Paula Jayne White
Paula Jayne believes in the words of her idol RuPaul: "The key to navigating this life—don't take it too seriously. That's when the party begins." She was diagnosed with rheumatoid arthritis as a teenager, when she was too young and stupid to take it too seriously, and with breast cancer (currently in remission), at 50, when she was too old and smart to let it destroy her. Paula Jayne’s party began in Philadelphia, where she grew up and continues to call home. She keeps that party going by refusing to focus on what she cannot do because of RA, instead saying “yes” to every new opportunity and adventure that comes her way. (Except skydiving. That’s a firm no!) She fortifies this resolve through frequent napping.
As a graduate student, Paula Jayne worked three jobs en route to earning her Ph.D in English, dreaming along the way that one day, she would have just one job. After a stint in the Philadelphia Prison System (as an instructor, not an inmate), Paula Jayne achieved that goal, launching her career in corporate consulting, where she worked with several firms and in multiple roles for more than 20 years. Along the way, she saw the world, built an amazing network of colleagues and friends, and worked on projects that made a measurable difference in the day-to-day lives of real people. She also realized that the pace of this work, coupled with RA, was taking enough of a toll that she was beginning to take life too seriously, having little time for the party because it was all about the work.
Paula Jayne has now brought a healthier balance back to her life by working as a freelance writer and speaker, and as the Principal of Lyric Professional Development, a consulting practice centered on the design, development, and delivery of sales and leadership learning programs. (It turned out that three jobs ARE better than one!) Her practice specializes in the healthcare market, and she leverages her now extensive experience as a consumer of healthcare to improve the quality of service her clients deliver to patients. She is grateful for the Affordable Care Act, without which she never would have been able to pursue a freelance career, and participates in activism to ensure the law continues to protect those with chronic conditions.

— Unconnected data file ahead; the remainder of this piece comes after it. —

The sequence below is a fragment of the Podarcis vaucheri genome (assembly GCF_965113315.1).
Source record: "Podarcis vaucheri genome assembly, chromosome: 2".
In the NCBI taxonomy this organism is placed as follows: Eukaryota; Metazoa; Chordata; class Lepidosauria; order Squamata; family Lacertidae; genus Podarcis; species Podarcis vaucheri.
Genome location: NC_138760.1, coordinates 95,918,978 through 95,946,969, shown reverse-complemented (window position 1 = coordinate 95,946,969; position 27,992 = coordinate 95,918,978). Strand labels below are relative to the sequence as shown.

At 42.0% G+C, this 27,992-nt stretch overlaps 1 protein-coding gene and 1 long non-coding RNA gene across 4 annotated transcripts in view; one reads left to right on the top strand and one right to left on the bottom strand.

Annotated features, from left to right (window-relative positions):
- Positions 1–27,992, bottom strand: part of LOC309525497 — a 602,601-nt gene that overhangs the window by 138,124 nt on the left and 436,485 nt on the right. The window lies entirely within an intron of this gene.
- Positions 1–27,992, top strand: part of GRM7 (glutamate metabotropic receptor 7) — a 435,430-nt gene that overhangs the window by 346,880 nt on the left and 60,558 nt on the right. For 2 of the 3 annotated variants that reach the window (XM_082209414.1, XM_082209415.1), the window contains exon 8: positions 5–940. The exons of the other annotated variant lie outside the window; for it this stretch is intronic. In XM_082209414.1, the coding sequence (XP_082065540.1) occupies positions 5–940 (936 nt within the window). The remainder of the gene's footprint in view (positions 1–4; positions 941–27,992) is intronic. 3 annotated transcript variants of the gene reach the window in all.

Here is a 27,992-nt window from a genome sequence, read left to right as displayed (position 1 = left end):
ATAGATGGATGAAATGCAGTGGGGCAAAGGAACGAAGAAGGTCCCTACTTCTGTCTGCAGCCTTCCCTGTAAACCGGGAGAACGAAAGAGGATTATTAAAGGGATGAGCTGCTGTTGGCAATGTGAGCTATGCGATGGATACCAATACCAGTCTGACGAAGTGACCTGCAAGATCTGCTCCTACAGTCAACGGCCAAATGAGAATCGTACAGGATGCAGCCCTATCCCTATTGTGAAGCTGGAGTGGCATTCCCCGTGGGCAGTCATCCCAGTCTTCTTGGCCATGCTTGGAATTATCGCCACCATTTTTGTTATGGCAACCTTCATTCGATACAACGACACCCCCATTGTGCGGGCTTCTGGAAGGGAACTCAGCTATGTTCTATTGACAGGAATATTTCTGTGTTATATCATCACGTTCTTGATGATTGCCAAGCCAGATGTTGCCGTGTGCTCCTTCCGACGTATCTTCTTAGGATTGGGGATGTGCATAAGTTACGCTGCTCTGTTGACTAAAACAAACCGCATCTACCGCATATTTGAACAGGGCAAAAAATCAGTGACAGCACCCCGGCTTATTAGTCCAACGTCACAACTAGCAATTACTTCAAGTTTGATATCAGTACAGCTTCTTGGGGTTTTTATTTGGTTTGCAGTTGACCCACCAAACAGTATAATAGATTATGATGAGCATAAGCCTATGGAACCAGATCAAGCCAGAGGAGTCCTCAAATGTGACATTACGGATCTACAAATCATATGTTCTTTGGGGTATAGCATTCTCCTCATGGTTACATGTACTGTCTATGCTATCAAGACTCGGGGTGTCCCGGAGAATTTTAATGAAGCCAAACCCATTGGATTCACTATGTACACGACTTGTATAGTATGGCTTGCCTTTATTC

In her spare time, Paula Jayne loves to host parties large and small at her suburban home, which she has lovingly named The House of the Rising Squalor, and at her little retreat on the banks of the Chesapeake Bay, where she has begun to recognize the joys of glamping. She knows the keys to a good party are good food (she is an accomplished cook) and good friends (with which she has been blessed many times over). She also embraces the idea that the only thing in this life better than a little bling is a lot of bling. Especially if it is pink.
Like most people who have faced chronic illness, Paula Jayne has many patient war stories to share. These stories have made her a passionate advocate for patient-centric medicine, collaborative medical decision making, and patient access—particularly with respect to insurance and reimbursement. She hopes her war stories, served with a dose of good humor, will help others who face the same struggles.
Click here to read all of Paula’s articles on RheumatoidArthritis.net